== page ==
PoBO (Positive by Ownership) are a sustainable, premium quality streetwear brand based in London. All materials are certified eco-friendly and PETA Vegan Approved, the supply chain is ethical and they also plant one mangrove tree per product purchased. They really put their heart into every detail. Dario's inspiration came from the artists of ground zero. They wanted to hit the reset button on modern art and he is amongst those who believe that now is the time to do the same with fashion.
In this episode of the MenswearStyle Podcast we interview Dario Peluso, Founder of PoBO about the founding story of his premium sustainable apparel brand. Our host Peter Brooker and Dario talk about his love of art and music, creative process, positive impact, copyright, design inspiration, GOTS certified cotton, embroidery, sustainability, buyer behaviour, and changing consumer mindset.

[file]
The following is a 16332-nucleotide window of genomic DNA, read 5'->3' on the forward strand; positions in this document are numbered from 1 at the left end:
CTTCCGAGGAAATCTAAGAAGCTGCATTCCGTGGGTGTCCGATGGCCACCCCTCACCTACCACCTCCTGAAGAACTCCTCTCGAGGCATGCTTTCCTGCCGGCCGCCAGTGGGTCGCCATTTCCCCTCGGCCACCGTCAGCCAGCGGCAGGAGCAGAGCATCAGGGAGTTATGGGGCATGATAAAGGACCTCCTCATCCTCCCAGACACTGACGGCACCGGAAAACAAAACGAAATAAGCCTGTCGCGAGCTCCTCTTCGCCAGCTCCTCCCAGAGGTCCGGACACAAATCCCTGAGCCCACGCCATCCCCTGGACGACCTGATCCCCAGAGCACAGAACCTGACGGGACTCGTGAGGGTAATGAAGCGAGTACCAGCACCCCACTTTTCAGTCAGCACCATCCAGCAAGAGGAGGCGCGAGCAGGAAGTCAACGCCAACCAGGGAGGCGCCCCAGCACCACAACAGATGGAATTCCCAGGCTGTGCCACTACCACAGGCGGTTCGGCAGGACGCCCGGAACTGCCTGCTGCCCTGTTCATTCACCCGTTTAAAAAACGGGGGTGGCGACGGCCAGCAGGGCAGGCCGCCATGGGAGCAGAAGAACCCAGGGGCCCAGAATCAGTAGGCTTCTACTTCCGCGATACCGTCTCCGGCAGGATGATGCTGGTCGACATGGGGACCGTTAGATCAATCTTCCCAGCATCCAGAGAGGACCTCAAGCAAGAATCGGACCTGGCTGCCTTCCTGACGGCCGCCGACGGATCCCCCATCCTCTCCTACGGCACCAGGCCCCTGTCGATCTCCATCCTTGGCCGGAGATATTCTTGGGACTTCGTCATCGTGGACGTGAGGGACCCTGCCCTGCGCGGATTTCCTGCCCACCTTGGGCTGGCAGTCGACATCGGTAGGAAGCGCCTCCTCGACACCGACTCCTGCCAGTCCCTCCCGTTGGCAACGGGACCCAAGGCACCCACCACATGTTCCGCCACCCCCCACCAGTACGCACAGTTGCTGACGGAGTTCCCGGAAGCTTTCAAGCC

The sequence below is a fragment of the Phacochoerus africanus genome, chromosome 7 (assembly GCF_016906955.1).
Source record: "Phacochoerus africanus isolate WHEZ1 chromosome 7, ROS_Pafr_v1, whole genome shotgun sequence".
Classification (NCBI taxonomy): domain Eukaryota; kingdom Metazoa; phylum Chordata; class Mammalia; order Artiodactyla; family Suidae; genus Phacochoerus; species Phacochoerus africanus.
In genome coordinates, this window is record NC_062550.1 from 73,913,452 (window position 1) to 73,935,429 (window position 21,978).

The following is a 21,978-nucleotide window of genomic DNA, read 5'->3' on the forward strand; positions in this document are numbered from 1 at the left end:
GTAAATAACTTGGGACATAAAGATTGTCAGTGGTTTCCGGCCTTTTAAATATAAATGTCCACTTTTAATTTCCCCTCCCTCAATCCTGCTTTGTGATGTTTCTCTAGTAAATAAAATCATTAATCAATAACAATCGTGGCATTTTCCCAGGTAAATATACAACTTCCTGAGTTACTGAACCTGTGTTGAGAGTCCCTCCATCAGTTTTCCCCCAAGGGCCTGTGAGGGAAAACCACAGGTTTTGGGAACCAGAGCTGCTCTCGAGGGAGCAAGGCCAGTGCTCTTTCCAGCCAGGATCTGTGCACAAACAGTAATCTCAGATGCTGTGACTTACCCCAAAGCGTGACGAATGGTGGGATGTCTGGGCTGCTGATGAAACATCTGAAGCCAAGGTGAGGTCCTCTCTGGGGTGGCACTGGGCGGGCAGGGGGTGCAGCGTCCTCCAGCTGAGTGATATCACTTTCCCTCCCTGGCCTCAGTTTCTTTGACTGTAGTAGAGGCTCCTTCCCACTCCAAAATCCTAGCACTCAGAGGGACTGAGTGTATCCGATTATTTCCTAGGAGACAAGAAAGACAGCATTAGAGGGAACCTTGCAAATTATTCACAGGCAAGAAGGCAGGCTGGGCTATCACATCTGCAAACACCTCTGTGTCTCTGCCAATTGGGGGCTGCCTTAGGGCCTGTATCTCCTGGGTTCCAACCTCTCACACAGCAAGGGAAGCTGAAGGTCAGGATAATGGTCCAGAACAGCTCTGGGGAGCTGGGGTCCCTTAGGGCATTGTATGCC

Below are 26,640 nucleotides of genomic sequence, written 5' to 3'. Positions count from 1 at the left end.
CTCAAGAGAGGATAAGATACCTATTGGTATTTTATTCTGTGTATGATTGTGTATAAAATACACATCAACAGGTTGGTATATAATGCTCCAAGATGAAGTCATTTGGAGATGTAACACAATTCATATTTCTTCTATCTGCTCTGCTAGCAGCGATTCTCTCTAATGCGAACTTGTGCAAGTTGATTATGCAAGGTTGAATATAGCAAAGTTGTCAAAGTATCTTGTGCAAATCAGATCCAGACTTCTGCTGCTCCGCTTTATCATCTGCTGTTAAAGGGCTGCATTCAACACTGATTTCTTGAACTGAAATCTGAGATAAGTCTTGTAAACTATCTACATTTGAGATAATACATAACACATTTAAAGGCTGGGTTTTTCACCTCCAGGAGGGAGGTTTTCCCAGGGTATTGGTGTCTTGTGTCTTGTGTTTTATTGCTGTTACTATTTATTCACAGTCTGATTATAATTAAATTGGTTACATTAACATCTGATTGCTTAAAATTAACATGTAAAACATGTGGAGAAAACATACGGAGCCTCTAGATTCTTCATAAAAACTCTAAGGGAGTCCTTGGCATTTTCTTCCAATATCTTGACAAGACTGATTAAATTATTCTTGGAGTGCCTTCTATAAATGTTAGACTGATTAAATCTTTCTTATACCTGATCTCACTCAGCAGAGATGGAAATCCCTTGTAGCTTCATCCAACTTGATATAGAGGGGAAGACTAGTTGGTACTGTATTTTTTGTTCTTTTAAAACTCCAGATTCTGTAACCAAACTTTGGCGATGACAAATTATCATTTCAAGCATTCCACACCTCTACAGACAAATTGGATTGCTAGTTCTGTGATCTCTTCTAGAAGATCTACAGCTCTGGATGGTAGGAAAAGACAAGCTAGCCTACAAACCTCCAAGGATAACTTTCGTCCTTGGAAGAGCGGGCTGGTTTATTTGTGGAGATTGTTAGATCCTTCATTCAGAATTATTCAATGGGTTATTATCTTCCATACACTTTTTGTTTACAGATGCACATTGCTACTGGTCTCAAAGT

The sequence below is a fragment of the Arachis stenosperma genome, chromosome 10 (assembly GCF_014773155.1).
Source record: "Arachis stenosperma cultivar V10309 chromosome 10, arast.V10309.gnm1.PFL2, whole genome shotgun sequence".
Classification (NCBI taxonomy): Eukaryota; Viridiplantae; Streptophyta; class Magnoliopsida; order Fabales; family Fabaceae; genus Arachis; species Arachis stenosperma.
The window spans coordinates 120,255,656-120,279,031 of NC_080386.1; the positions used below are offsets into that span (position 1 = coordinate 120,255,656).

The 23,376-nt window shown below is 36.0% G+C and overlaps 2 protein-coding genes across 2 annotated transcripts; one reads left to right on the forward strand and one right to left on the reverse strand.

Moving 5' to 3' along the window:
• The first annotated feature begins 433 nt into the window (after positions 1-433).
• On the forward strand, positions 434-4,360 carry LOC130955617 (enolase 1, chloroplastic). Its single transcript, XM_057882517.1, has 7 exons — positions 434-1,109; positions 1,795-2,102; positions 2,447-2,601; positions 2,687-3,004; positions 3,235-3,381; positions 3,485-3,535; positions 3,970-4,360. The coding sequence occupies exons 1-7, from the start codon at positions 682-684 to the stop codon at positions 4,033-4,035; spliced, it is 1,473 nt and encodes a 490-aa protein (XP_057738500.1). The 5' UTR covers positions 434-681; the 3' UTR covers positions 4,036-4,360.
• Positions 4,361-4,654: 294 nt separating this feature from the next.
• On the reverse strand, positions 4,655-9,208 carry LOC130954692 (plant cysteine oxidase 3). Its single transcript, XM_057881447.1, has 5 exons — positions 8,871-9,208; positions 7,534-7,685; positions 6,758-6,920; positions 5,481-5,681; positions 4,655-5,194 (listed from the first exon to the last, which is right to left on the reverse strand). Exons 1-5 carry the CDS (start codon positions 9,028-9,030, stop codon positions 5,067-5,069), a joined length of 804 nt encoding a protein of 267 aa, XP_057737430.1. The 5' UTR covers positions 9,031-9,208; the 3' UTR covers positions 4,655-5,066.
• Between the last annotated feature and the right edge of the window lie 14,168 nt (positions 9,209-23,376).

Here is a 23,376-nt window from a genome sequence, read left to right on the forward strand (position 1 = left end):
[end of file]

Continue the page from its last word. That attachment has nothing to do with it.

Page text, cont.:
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Hello, welcome to another episode of the menswear style podcast. I'm your host Pete Brooker. Today I am talking to Dario Peluso who is the founder of Popo which is positive by ownership. And I'm just gonna read a little blurb from the popo website about Dario. Hi, I'm Dario. I am the founder of po Bo. I am a shameless creative mind. I used to have a successful career in the city, but I have loved fashion design, music making and are all my life. My inspiration came from the artist of goop zero. This was described as a zone of silence and appear possibilities for a new beginning. I am paraphrasing there's a longer story on the website, which you can find, by the way at po bo.uk. But here to talk in depth about Popo in his own words is Dario palooza. When we talk about COBOL, we talk about the collection. We don't we don't even describe anymore because all the friends have been part of this beast of this journey. And they know that it's kind of like the, the synthesis of all the various things that I've done in my life. And, you know, not someone who went to fashion school or uni or, you know, art, the art school. I've done I come from an economics and financial background. I've always cultivated you know, my creative interests on the side, basically. So they know, and they know that this is like my brainchild, you know, my everything that it's, it's a comes from me. I mean Popo is is is obviously my own creative output, but it's, it's sustainable at the core apparel brand. And that's something that we take great pride on. Okay, and tell us a little bit about you first, Dario, your background coming into this. Yeah, sure. Basically, I, I come from well, I'm Italian, I was born and bred in, in Naples in southern Italy. And, like many 1000s, you know, when you go to school, you actually study humanities and a lot of history of art, which I absolutely loved. And, you know, because it's thought I learned that art is not just something that is in the museum's is that is out there to be admired. And then you're done with it. You know, artists, like, in people's lives, you know, the artist is someone, they can be political, they can be utilitarian finance, so, so many things in history, and, you know, that was my first kind of, like, love with with art, but then, because I came from one of those families classic that, you know, you can't make money from creative things, you have to do have a proper job, then I went on, you know, after it's not a proper job, which is you have to go to university. So I went to did economics, which was fine, you know, I enjoyed it. But at the same time, I also calculated, you know, my, I've actually was surrounding myself with people that were really doing economic several doing fashion design, they were doing industrial design, and Milan is a great city for that. So, um, so you know, so, you know, this is kind of I started having, and also one more thing, which to throw in the mix. I'm a separate semi professional musician. So, I've studied piano and I also am an orchestra conductor. Wow. So, which is something that that I did later, but you see, for me, I've always had to do you know the right thing which was study and then work then finance or whatever, and then do my own creative outlets. And this, you know, I worked on in, in finance for many years, in 2019 was an interesting year year because I had I had quite a bad freakish accident where I damaged my shoulder and I had to do to have an operation. So what happened was the accident it was a freak accident. It's so stupid to say to say now, but I live sleeve slipped on my sock, you know, I was wearing my socks, I just lift and had this, like, I felt like a cyclist stood tall from from a bike on the back from the shoulder. And that caused quite a bad damage that needed an operation. But the fact that the funny, funny thing, actually, it's kind of like this founder strike moment, I was in hospital the night after the operation and I was basically trickling in, on, you know, like, painkillers and medications. And I will Stephen, and I watched McQueen, you know, the Alexander McQueen documentary, where he filmed and, you know, the, the soul of his collections and his creative process. And I couldn't sleep obviously. So I, you know, I started taking like, photos of like, the wounds and the body and things like quite either that kind of triggered me starting to create more visual things, not just music that I was doing. And until then, you know, I haven't been like a very visual arts type of person. So that's kind of where, really, if we go back in time in time, things started. And then I set up a second Instagram account, which I use as a, like an outlet, like a mood board for, for things. And a lot of, you know, actually everything that I do, somehow comes from that from, from from my own creative process. But basically 2019 Was this year where everything changed. So after that, I started to thinking, you know, I've done, I've done this job for so many years, maybe now I want to flip things the other way around, I want to be the creative person that actually earns from it, you know, not just some some things on the side. And so, towards, you know, the, the end of the year. You know, we start thinking, or maybe maybe this is, this is my chance. Sorry, I didn't say that very well. I might just say, say again, a few things if it's okay. Go for it. Nice. So after the event, we had my partner and I had a great trip, legendary trip to to Amsterdam, and we were thinking, Oh, but you know, we should do somethings actually, they have something different for with our lives and, you know, just chatting away and actually pulled out to this bar of chocolate that had, you know, I opened it, it was a fair trade sustainably sourced chocolate bar. And, you know, I say it said, he said on it. Well, congratulations, you've just planted planted the tree. Now this is, you know, early 2019. So the whole sustainability thing was coming up, but you didn't come across so many consumer brands, you know, they would do things like that. And I thought, oh, it'd be great to do something like that, that has an impact on every, you know, made me feel better. No, buying something consuming something, and having having an impact. And you know, this, this one of the first things that started you know, our journey. And so you'd studied then at Central Saint Martin's college, was that after you after your career in finance, or did you did you do that alongside when you're working in the sea? So what what happened then is that again in 2019, yeah, that was after, but before leaving my job, I took quit my partner at startup accelerator, London, just called escape the city. And in a way you learn everything about you know, coming up with ideas and getting, you know, validating ideas, minimum MDPs, etc, the whole financials, etc. And we came up with this idea of creating the The initial idea was to create the perfect white t shirt. Yeah, which, with hindsight, I'm glad that didn't do because now on the market, the loads of perfect white t shirts. I think I've interviewed you know, you kind of setting oil. And you know, I'm sure they're all amazing in their own ways, but I thought that by marketing, something that was perfect, I would set up, set myself up for failure. But then, you know, I decided to quit my job and pursue that idea in at the end of 2019, and that's when I signed up for, you know, central markets and longer poses of passion, I took a bunch of courses there. And, you know, intensive intensive courses, in like fashion design and the collection, building a collection, putting collection, in process, and things like that, and, and somewhere quite practical, you know, involving sewing and building garments, and how did you learn patent making as well, a little bit of that. It was more, you know, to understand what it means. And so that you're able to talk to people who are the experts, talk about fabric manipulation, talk about fabric, talk about the speeches about, you know, anything that you need to, you know, you can always you can always ask, you will always have their expertise, but the better you communicate with them, the better, you know, products, and the quicker you get your results and the bad. Yeah, so did you were you doing this as well as working? Or were you kind of making a leap of faith and going back in hang it was, that was really upset about that leap of faith, because, so I left in, and of sort of end of 2019 and then I started taking these courses. And it was a bit also for me to kind of understand, do I like this, can I do it, you know, to get more confidence. And my creative enough for this, or, you know, make up for it, I wanted to immerse myself in it. And this is actually until maybe March, which is when then COVID hit, and things took a different turn in terms of the project, the idea, you know, as low down because in the initial plan was to work together with my, my partner's while he'd be working full time. He's a doctor. So when the pandemic hit, to go, completely taken away. And so I had to do a lot of things by myself. And yeah, so while we were, I was doing still a lot of research on suppliers, I then decided, oh, you know what, I can't really action this properly. So I'm just going to work creatively. And I tried to actually have, like a, like an MVP, like my first very first version of the of the brand, which actually was called zero t, which I had to completely cancelled, cancelled due to copyright. I can tell you, I can tell you that story as well. But basically, you know, that was the first sort of, I thought, Okay, I'm just gonna sell my own prints my own graphics, on prints made by others. And I'm gonna call it zero t. And he started, he was okay, I wasn't hugely happy with the product, because, you know, it was something done quickly. And I even use a print on demand, because I literally wanted to test it. And so it transpired that people really liked the prints luckily, luckily for my own employer, but then they were really happy with the price point and the quality it was organic. It was all well made, but it wasn't like the quality that people were expecting. So price point. So what was the price? What was the copy the IP infringement there was a collage of different logos what what was the know what What happened there is that you see, this is a the entrepreneur learning curve. Obviously, I didn't I didn't have the funds to, to talk to lawyers, you know, IP lawyers. And so I just tried to learn things by myself. I went on the IPO, the Intellectual Property Office, and I searched status. So I wanted to call the brand zero, which also has a nice story, but that's maybe for but zero, which, you know, anyway, evoke the whole zero plastic zero, carbon neutrality, etc. But anyway, I went, I saw that there was a company owning that IP zero, so I call it zero t. And I thought, well, that's fine. However, then, as I submitted, the IPO told me immediately that we are not rejecting it. But someone on zero, and T doesn't mean anything, because in Fisher, so it's like, doesn't qualify doesn't make your name unique. Then I have a few months, a couple of months later, this giant listed the European company that sends me this legal threat to protect Valentini immediately Oh, not to take down but not to use it anyway. And, and that was that and, you know, I did get a little bit attached to the initial idea, that actually turned out to be a good thing, because that's how we then started Poble, which was our very initial name for the brand. Let's talk about and, yeah, tell me about the, the inspirations behind the designs. Well, the inspiration behind the designs, obviously comes from me from you know, I, I tend to, you know, when I travel, when I travel, when I just walk around London or any other cities, when I'm allowed to travel, obviously, and I take photos, and, again, I work with those photos, and usually they can somehow from, from from life from my life. So that's kind of unique. That's the uniqueness of, of, of them. The inspiration really is maybe, from research I've done, for example, you know, I've done, you know, I go to, into the British Library, archive, and textbooks and pick the prints and then take some shapes out of them. And, you know, that's how something comes out. Because, you know, sparks whether it's an intellectual interest, or because I have, like I've lived, or there's something some know that if you if you see one of the prints, or the embroideries rather, is a is a heart and that heart comes from a photo that I took in Naples when I went back the last time, and then they became somehow it was just a photo, and then I made it into an embroidery. So that's, that's really desparation comes from from life. And a lot of it actually, because in 2020 We were living in East London, it kind of came up to me, you know, the the discretion to use my own photos, my own life for, for the prints of the designs for the shapes came from the street arts, you know, that it's everywhere. This this idea, always a little bit around, not having arcs or, you know, up on the wall in a room. It's a fact of life, you know, so they do putting your own clothes for me. So, it's it's one of the elements that is more inspiring and appealing and where the garments made there. So, the garments, I mean, the you know, the the journey of of cotton is in our case organic cotton is a very very long journey. You know our cotton is a got certified comes from India. And in India we have you know, our we have this amazing suppliers, they have like their the the trace or the they are tracing actually all the farmers they grow cotton and then the genie in the whole processing of the cotton sale done between India then is taken into Bangladesh, whereas there's the spinning, and then, you know, the knitting of the cotton. And then the garments are made on sort of unfinished. And then they're sent to Europe. And then from Europe, in Belgium, they come to the UK. And we work on them, we finish them and put our own stamp on it. Like the final. Some I have a price tag. I start, I have an amazing studio that helps thing with embroideries and the they're in Somerset. And they are also super aligned with the whole family believe they only use, you know, sustainable in home use. And can you hear me? Yeah, sorry, the line just went a bit choppy there. Are you just talking about the year embroideries in Somerset, pick up from that we have this amazing studio in Somerset, these guys that help with the embroideries and the prints and they're completely aligned with us in terms of sustainability principles. And so the only actually work with with sustainable inks and even the embroideries that we use are natural, you know, a lot of the time the well, the classic way of making embroidery is through a synthetic fibre. And we use this Ryan which is made out of wood, basically. And yeah, so it the journey is very long, but we have this amazing suppliers are super strict in terms of the credentials, and you know, their certifications are the most stringent. And we you know, for our star of our journey, I think they're absolutely perfect. Yeah. And so, what I kind of asked this with every brand now, but you might have already answered it within some of the previous questions. But what is your main ethos and sustainability pledge within the brand? Would you say when people ask you that? Well, yeah, so you know, Popo is a bit of a playing Words and stands for Positive by ownership. And that is a bit of playing about owning your life, owning your positivity, owning your positive impact. And we want to do that for people. So we, we, as a business, we want to try to make something it's important to say try because you can't be perfect, you can't be perfectly sustainable. See? So one thing is that we want to try and make something good at every step, you know, with every partnership, and look at every single detail of what we do and make sure that using recycled material or compostable material, you know, and but also, we want to make people feel good about buying no not guilty, which, like you did when you were opened up chocolate bar that time. Exactly. That was the inspiration see everything comes together. Yeah, exactly that. So when you're buying from this is a little bit of a, the problem with many of the sustainability world in fashion, is that it's a bit negative. You know, ultimately, it says a lot about obviously, the impact of fast fashion of the giant, so you know, the pollution, but then when you're doing something good, you need to feel it. And so, you know, there is the fact that you know, I can show my, my customer where things are made and tell them about the initiatives, that certifications, but themselves, you know, they are planting the tree I took that I stole the idea. And you know, every time we buy, there's at least one mangrove tree planted and there's other initiatives to support disadvantaged communities. And, you know, this is this is really important, but this is we want basically to feel like they're up there's like a chain of good, you know, touch to to their purchase and to our supply chain. So I think this is The ultimately in as, as a sustainable company, now, you want to take this holistic approach. And of course, we aim at being super precise. But you want something even to kind of change people's pattern of, you know, behaviour patterns around buy. So, you want to buy that jumper that in 2050 years, you still have, I've got this, I've got this really old jumper that I think is from the iron even though it was bought in a charity shop, so it was already really old. So maybe from the 90s, that a friend of mine lent me and I still have it. And it's just like a very basic Nike jumper, but you know, I've had I have had it for 20 years, you know, that kind of idea that you know that those clothes and maybe you your father Your mother wore, and then you can wear. But this is what I tell my girlfriend all the time when she wants to throw out my socks. I'm like, sweet, I will these on about a dozen different construction sites during my 20s. I know, they look like how and they've looked like they've had every spaghetti sauce and fag but dipped out in it. But you know, it's my pledge to sustainability to keep these socks going. And you just can't see. But it's true that, you know, the other thing that I started doing. I mean, do you remember the very first iPod they came out? Now the idea that you had this little break that was so cool, was so amazing to hold. And you didn't know why? Because it was really the first time that such thing really was done by Apple. Now we're used to it. Now we're used to like the nice bringing, you know, objects and the newness, but it was like there was something about the way the quality that made you want it and hold it. And I think you can do that. We used to do that with clothes. I think we've been you know, our mindset has shifted US consumers that oh, yeah, it looks a little bit Oh, it's out of fashion or the colour is now you see that? That's that that can change. So we've suffered from things that are quiet, but their gender neutral, but they're also quite neutral in terms of seasons. You know, a nice foodie can go across seasons, it doesn't go out of fashion next year, you can see where and it's got an amazing embroidery on it. Well, you keep it you know, it's not going to be the one thing they just gonna throw out and operate to, to charge, you know? Well, absolutely. And people can check out all of the wonderful email@example.com Dario, thanks for jumping on the show. Are you planning on any bricks and mortar is? What do you plan for for the rest of the year? Yeah, we have one focusing for 2020 to two on growth, on growth and on growth. So we are planning more pop ups and we're planning more markets with we're going to do like kind of guerilla marketing type of thing where we're just going to put our products in front of people. So that's going to be a bit of a bit of that brick and mortar. We are expanding on on online marketplaces. We just been signed up for work from Belgium, which is great. And we're going to do more of those. So yeah, that's growth and then obviously I'm still I'm still experimenting with with designs and it's going to be new collections coming up so for everyone you know, just to keep an eye on our website from the news and social media. And where do you hang out for media? What do you like to do Instagram Facebook? Yeah, we do Instagram this Bobo UK is our it's our main outlet really? And Facebook of course, but that comes as a as a second you know, the revision from Instagram really? And they you the user face behind it, so to speak. If people reach out to you on Instagram, they'll get through to you. Yeah, yeah, I'll go there you get through to me, or anyone who wants you know, to know anything. Get in touch. It's also our email. Hello. Hello the UK. Awesome. Well, excellent, mate. Thanks so much for jumping on great talking to you. And next time you're either West London or Central. Give me a shout and we'll do some coffee or look up Have a look at the designs. It Thank you very much for inviting me. Alright, take care yourself. Have a good night. Cheers and you bye you've been listening to their menswear style podcast be sure to head over to menswear style dot code at uk for more menswear content and email info at menswear style dot code at UK if you'd like to be a future guest on the show. Finally, please help support the show by leaving a review on iTunes or wherever you're listening to this podcast. Until next time